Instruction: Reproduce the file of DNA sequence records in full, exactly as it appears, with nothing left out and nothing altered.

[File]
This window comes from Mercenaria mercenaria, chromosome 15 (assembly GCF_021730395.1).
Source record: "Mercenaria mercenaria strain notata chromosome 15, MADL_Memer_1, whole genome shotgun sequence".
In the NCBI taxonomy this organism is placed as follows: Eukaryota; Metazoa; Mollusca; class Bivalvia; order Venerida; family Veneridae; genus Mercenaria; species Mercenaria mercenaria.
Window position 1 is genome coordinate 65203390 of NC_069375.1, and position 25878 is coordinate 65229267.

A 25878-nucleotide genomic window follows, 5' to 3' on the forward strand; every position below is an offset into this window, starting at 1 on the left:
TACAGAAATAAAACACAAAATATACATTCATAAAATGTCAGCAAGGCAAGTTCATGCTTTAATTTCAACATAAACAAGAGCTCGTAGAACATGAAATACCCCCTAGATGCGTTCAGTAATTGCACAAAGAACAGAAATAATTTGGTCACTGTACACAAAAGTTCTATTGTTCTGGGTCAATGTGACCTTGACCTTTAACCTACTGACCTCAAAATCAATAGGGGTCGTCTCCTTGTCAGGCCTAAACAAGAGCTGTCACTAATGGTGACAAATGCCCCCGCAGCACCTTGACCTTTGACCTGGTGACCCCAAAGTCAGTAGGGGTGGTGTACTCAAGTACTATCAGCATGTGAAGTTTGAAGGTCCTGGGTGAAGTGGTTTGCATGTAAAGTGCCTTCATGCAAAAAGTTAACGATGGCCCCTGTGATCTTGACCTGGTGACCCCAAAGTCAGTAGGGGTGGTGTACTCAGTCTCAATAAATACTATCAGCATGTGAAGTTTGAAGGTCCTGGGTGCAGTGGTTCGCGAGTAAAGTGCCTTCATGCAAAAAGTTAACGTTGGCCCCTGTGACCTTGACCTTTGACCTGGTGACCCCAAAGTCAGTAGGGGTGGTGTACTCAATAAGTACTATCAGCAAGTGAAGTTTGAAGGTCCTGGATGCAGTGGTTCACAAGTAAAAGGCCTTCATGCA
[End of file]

This window comes from Mercenaria mercenaria, chromosome 15 (assembly GCF_021730395.1).
Source record: "Mercenaria mercenaria strain notata chromosome 15, MADL_Memer_1, whole genome shotgun sequence".
In the NCBI taxonomy this organism is placed as follows: Eukaryota; Metazoa; Mollusca; class Bivalvia; order Venerida; family Veneridae; genus Mercenaria; species Mercenaria mercenaria.
Window position 1 is genome coordinate 65203390 of NC_069375.1, and position 25878 is coordinate 65229267.

A 25878-nucleotide genomic window follows, 5' to 3' on the forward strand; every position below is an offset into this window, starting at 1 on the left:
TACAGAAATAAAACACAAAATATACATTCATAAAATGTCAGCAAGGCAAGTTCATGCTTTAATTTCAACATAAACAAGAGCTCGTAGAACATGAAATACCCCCTAGATGCGTTCAGTAATTGCACAAAGAACAGAAATAATTTGGTCACTGTACACAAAAGTTCTATTGTTCTGGGTCAATGTGACCTTGACCTTTAACCTACTGACCTCAAAATCAATAGGGGTCGTCTCCTTGTCAGGCCTAAACAAGAGCTGTCACTAATGGTGACAAATGCCCCCGCAGCACCTTGACCTTTGACCTGGTGACCCCAAAGTCAGTAGGGGTGGTGTACTCAAGTACTATCAGCATGTGAAGTTTGAAGGTCCTGGGTGAAGTGGTTTGCATGTAAAGTGCCTTCATGCAAAAAGTTAACGATGGCCCCTGTGATCTTGACCTGGTGACCCCAAAGTCAGTAGGGGTGGTGTACTCAGTCTCAATAAATACTATCAGCATGTGAAGTTTGAAGGTCCTGGGTGCAGTGGTTCGCGAGTAAAGTGCCTTCATGCAAAAAGTTAACGTTGGCCCCTGTGACCTTGACCTTTGACCTGGTGACCCCAAAGTCAGTAGGGGTGGTGTACTCAATAAGTACTATCAGCAAGTGAAGTTTGAAGGTCCTGGATGCAGTGGTTCACAAGTAAAAGGCCTTCATGCA